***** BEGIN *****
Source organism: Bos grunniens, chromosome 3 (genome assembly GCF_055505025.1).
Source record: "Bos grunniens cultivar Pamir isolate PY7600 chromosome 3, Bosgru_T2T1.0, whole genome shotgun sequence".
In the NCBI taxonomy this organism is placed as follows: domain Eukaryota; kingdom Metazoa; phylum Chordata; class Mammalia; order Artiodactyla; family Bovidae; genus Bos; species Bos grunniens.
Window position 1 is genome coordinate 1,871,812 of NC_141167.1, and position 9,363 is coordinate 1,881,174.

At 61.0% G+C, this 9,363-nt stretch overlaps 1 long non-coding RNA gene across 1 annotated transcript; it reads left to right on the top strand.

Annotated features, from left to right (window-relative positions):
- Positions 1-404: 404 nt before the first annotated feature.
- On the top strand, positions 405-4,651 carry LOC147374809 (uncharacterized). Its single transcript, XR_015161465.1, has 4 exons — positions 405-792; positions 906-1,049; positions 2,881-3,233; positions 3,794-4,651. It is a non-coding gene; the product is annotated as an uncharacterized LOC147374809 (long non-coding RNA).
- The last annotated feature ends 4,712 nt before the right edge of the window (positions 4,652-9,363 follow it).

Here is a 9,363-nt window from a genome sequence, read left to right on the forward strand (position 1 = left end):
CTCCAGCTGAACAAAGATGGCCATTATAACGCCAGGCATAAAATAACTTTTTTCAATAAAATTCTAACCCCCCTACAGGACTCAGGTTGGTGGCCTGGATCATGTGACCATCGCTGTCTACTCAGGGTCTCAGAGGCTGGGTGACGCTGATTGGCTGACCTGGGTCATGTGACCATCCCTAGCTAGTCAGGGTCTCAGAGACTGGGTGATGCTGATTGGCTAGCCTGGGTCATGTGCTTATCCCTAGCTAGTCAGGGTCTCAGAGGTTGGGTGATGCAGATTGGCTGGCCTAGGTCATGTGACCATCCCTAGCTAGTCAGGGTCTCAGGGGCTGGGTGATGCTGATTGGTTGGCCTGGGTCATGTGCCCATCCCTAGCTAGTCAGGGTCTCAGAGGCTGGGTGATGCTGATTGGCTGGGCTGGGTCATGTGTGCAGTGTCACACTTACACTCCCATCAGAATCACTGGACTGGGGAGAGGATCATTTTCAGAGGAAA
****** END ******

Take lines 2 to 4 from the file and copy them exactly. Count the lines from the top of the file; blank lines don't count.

Source record: "Bos grunniens cultivar Pamir isolate PY7600 chromosome 3, Bosgru_T2T1.0, whole genome shotgun sequence".
In the NCBI taxonomy this organism is placed as follows: domain Eukaryota; kingdom Metazoa; phylum Chordata; class Mammalia; order Artiodactyla; family Bovidae; genus Bos; species Bos grunniens.
Window position 1 is genome coordinate 1,871,812 of NC_141167.1, and position 9,363 is coordinate 1,881,174.